CC: "I have a publishing agreement with Sony. We tend to joint venture things, and I think that's how the industry is moving these days. You know, you make a project and you approach a company, be it a record company or a private financier, and you connect up with the right people. I think the music itself, the first record and the second record, there's enough there for people to get something for themselves, and I think that it's really engaged a number of people in this company, and they like it. And that for me has been actually almost like a godsend, because I make the music that I make and it doesn't necessarily fit into categories. I've come out through classical both times because now we're getting into a more adult contemporary, and a more alternative sort of sound in our classical music with 'Brodsky', with 'Kronos', with even the 'Australian Chamber Orchestra' and groups like that, and my audience which listens to that kind of thing is getting a bit more into it. You know, 'Elvis Costello' worked with the 'Brodsky'.
"Charlie Chan' might work with the 'Australian Chamber Orchestra'. I'm not sure, but I think it's much wider, and I also think that we're so dominated by radio that it's really changing, because people can go to a record store now, and the record store doesn't just sell what radio is suggesting. Record stores sell, and there are even niche shops that sell particular kinds of music for particular kinds of people. I just think that it's getting wider and wider."
What inspired you to produce your new album "East & West"?
CC: "What inspired me? Aah, I just wanted to, I always wanted to record a piano record and I love the piano, and it's a thing that I've been doing since I was about three, so it's sort of a natural thing for me. Something I wanted to do, so I sort of did it."
How did you prepare yourself physically and mentally for the recordings? Did you practice a lot or try to visualize your ideas?
CC: "I don't practice very much, I now have a grand piano. I didn't have a piano at the time I was recording that record, so I would go into the studio and play whatever kind of came out, and I wouldn't judge myself for what I play. A lot of musicians tend to say, 'Ooh, that wasn't good enough, and I should do it better', and sure you can, of course you can. I essentially was looking for the passion, like I was looking for that little something extra that was inside the piece itself to make me want to pursue the idea. You see, because I've worked in the rock industry, I toured with rock bands for two or three years in the mid eighties, I think I learnt a lot about that style of music, and I've learnt a lot about people's attention span. People only have a short period of attention, and that's not because they're not smart or intelligent, it's because we're dictated to by television, by radio, by video, even by multimedia, by magazines, by all sorts of things. We're catered to this short blast of information, so essentially I just sort of tried to make it so it was a bit palatable for people as well, 'cause I like to challenge people, but I don't want to make it too difficult so they don't listen to it."
Are you planning any live performances of your new album, and if so will you attempt to reproduce the album note by note or simply bring forth the general feeling of your improvisations?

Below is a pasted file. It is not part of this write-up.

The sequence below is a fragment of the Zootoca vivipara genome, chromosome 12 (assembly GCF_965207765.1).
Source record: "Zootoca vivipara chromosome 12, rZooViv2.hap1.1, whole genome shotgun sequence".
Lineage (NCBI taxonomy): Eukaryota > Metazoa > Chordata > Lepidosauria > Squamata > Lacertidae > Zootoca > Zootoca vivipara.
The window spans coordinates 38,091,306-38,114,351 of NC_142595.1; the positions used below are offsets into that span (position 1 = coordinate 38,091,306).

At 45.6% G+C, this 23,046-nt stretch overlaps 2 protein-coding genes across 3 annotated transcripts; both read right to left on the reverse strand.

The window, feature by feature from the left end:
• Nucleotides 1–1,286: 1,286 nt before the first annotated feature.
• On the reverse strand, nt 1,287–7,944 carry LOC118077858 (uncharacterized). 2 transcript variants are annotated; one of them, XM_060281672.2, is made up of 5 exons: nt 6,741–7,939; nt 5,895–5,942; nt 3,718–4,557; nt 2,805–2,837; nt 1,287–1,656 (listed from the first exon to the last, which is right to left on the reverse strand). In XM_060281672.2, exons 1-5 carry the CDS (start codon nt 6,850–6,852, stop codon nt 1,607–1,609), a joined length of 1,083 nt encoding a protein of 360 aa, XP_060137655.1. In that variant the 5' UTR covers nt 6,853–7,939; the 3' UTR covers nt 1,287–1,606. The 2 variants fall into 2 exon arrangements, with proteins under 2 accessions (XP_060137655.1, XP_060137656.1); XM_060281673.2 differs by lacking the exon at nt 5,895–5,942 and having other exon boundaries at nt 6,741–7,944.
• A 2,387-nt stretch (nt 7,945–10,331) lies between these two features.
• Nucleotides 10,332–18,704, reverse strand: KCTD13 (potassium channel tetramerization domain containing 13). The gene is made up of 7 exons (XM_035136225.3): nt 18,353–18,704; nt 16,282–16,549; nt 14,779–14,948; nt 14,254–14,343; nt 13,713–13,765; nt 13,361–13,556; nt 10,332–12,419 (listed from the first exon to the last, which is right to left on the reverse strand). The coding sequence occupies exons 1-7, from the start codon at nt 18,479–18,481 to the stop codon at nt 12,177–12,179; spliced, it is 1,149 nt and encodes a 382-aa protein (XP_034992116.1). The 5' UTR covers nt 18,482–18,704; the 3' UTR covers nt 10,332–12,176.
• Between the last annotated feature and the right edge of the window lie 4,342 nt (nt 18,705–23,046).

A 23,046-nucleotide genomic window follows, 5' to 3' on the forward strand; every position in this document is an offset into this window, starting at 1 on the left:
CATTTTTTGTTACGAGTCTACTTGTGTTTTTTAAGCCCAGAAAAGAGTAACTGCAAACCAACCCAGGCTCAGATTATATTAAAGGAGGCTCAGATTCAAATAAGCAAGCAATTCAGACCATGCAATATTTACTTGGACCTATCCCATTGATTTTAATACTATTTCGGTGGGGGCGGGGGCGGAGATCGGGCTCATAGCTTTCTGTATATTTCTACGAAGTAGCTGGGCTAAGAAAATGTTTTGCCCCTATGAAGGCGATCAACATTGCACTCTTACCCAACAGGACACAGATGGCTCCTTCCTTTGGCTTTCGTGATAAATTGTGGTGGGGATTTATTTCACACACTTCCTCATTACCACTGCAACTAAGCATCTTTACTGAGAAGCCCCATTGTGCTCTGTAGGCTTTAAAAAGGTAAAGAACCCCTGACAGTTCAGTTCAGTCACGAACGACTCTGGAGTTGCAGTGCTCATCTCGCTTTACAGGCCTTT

CC: "I think the vibe's there, so I will be doing some shows. I'll do a showcase show in Melbourne, I think it might even be a launch, I'm not sure, and I am going to Adelaide as well, so we are doing, oh we are, I think Sony and I have a joint venture occurring here you see, so I will be doing some shows. I wanna do the showcases and see how I go and see whether there's enough interest for me to come back, 'cause there's nothing worse than trying to put on a show, and people not coming. Do you reckon people would come if I do one?"
Yes, Ha ha, and how would you approach it? Would you try and reproduce the album?
CC: "I can't really reproduce it note by note, but enough of, you see there's a basic theme for all those pieces. So I'll probably perform some of the work off the first record 'The Adventures of...', like the more palatable bits, 'cause I think 'The Adventures of...' is very esoteric. There's some things on there where people go, 'Ah, I can't deal with that, it's a bit too weird for me', and there's some things on there that are like, it sort of does it for you, if you know what I mean. So I'll pick some bits out of there, and I'll pick the pieces for me that are easy for me to reproduce. There is a piece on the record called 'Saturday Afternoon' that I've been trying to copy, and I just did it once, and I don't think I can do it again. It's just like, that's the moment with that moment, and it's gone. But 'Paradise' has an obvious theme, 'Desert' has an obvious theme, 'Miles' has an obvious theme, it's really full on, 'East & West' is very obvious, so there's some piece on there that are quite clear."
What other projects are you involved in at the moment?
CC: "I'm about to work on a project called 'Tony's Take Away' in Queensland, and that's a friend of mine Anna Yen, who's an acrobat, who's originally from Sydney, her father owned the first Chinese take away restaurant in Sydney, in Bronte. Anna studied with the Nanjing Circus in China, and she has been performing for quite a long period of time, and she's just decided that she's interested in producing a piece that actually reflects her cultural Australian-Chinese identity, and also present the history of Chinese people in Sydney, in a different way. She does things like, she can balance two eggs on a chop stick on her nose, she can walk a slack wire, because she studied with Nanjing, so she can do a lot of different things. Her and I have had a connection for a long time, probably eight years, so I'm quite looking forward to that project. Also, to describe the secret women's language of the sixteenth century, which carried right through till Pu Yi period of history, you know, the last emperor. There's all these traditions in Chinese tradition, like have you heard of foot binding? Have you read 'Wild Swans'? If you've read 'Wild Swans' it would tell you about foot binding. There was these women that didn't want to be oppressed in that way, and they wanted to just have their life, and they didn't wanna marry because their families wanted them to, it's very interesting. There's tremendous cruelty in Chinese culture, but it's their culture, so we can't say it's cruel, it's just that our Western culture is a bit softer, in spirituality and also too in like real life."
'Mixdown' Monthly ~ Issue #26, June 26, 1996
BEAT MAGAZINE PTY LTD
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Charlie Chan: Wild Swans